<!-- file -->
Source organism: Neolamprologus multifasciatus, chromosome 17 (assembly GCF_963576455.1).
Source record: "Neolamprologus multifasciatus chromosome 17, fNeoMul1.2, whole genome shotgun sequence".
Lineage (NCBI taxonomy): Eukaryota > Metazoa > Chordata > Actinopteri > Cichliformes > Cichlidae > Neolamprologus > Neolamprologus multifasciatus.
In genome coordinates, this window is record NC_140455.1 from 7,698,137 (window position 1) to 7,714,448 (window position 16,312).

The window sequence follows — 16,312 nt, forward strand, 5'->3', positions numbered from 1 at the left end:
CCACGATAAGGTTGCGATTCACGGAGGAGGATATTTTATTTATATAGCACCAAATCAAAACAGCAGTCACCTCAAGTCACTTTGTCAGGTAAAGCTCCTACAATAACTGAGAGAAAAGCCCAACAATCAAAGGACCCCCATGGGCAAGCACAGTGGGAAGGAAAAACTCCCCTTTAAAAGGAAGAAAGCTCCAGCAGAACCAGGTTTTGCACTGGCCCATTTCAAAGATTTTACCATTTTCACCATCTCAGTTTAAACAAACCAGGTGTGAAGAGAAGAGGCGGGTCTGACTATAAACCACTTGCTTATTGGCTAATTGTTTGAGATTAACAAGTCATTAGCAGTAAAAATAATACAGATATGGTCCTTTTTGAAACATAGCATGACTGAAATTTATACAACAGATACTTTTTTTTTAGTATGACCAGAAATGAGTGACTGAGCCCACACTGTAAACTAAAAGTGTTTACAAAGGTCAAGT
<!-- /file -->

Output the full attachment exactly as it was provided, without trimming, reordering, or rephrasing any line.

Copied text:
Source organism: Neolamprologus multifasciatus, chromosome 17 (assembly GCF_963576455.1).
Source record: "Neolamprologus multifasciatus chromosome 17, fNeoMul1.2, whole genome shotgun sequence".
Lineage (NCBI taxonomy): Eukaryota > Metazoa > Chordata > Actinopteri > Cichliformes > Cichlidae > Neolamprologus > Neolamprologus multifasciatus.
In genome coordinates, this window is record NC_140455.1 from 7,698,137 (window position 1) to 7,714,448 (window position 16,312).

The window sequence follows — 16,312 nt, forward strand, 5'->3', positions numbered from 1 at the left end:
CCACGATAAGGTTGCGATTCACGGAGGAGGATATTTTATTTATATAGCACCAAATCAAAACAGCAGTCACCTCAAGTCACTTTGTCAGGTAAAGCTCCTACAATAACTGAGAGAAAAGCCCAACAATCAAAGGACCCCCATGGGCAAGCACAGTGGGAAGGAAAAACTCCCCTTTAAAAGGAAGAAAGCTCCAGCAGAACCAGGTTTTGCACTGGCCCATTTCAAAGATTTTACCATTTTCACCATCTCAGTTTAAACAAACCAGGTGTGAAGAGAAGAGGCGGGTCTGACTATAAACCACTTGCTTATTGGCTAATTGTTTGAGATTAACAAGTCATTAGCAGTAAAAATAATACAGATATGGTCCTTTTTGAAACATAGCATGACTGAAATTTATACAACAGATACTTTTTTTTTAGTATGACCAGAAATGAGTGACTGAGCCCACACTGTAAACTAAAAGTGTTTACAAAGGTCAAGT